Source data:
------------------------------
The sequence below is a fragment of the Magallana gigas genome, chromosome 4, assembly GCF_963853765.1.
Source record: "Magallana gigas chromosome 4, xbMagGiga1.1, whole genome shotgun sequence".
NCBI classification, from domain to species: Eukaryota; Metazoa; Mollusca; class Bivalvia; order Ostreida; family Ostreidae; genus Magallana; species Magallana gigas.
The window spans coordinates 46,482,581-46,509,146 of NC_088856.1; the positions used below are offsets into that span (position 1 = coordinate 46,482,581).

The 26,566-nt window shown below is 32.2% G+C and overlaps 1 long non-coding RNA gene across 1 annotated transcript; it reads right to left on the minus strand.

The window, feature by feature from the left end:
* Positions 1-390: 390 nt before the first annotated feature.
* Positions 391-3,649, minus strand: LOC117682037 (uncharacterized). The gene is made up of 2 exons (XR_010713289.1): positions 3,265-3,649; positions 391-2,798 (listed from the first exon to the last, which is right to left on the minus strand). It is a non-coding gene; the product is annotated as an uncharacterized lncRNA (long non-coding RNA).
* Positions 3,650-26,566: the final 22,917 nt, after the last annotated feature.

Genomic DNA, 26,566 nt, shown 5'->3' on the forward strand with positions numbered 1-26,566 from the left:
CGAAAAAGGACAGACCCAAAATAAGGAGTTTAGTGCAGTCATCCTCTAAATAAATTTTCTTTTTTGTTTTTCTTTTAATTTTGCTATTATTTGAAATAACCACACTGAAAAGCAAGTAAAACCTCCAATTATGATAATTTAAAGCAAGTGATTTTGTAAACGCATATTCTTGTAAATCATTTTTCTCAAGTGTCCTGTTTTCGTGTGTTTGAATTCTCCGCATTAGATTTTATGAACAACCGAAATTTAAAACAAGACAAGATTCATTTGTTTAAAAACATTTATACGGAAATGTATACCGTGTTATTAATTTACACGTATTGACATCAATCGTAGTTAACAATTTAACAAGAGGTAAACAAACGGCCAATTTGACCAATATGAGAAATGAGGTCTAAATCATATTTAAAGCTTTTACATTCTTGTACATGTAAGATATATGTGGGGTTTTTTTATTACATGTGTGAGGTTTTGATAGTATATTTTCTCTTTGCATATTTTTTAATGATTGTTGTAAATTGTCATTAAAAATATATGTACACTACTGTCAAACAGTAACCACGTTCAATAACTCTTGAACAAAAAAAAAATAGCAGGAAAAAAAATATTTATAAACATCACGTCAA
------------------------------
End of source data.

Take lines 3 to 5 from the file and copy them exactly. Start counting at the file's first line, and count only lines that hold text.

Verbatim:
NCBI classification, from domain to species: Eukaryota; Metazoa; Mollusca; class Bivalvia; order Ostreida; family Ostreidae; genus Magallana; species Magallana gigas.
The window spans coordinates 46,482,581-46,509,146 of NC_088856.1; the positions used below are offsets into that span (position 1 = coordinate 46,482,581).

The 26,566-nt window shown below is 32.2% G+C and overlaps 1 long non-coding RNA gene across 1 annotated transcript; it reads right to left on the minus strand.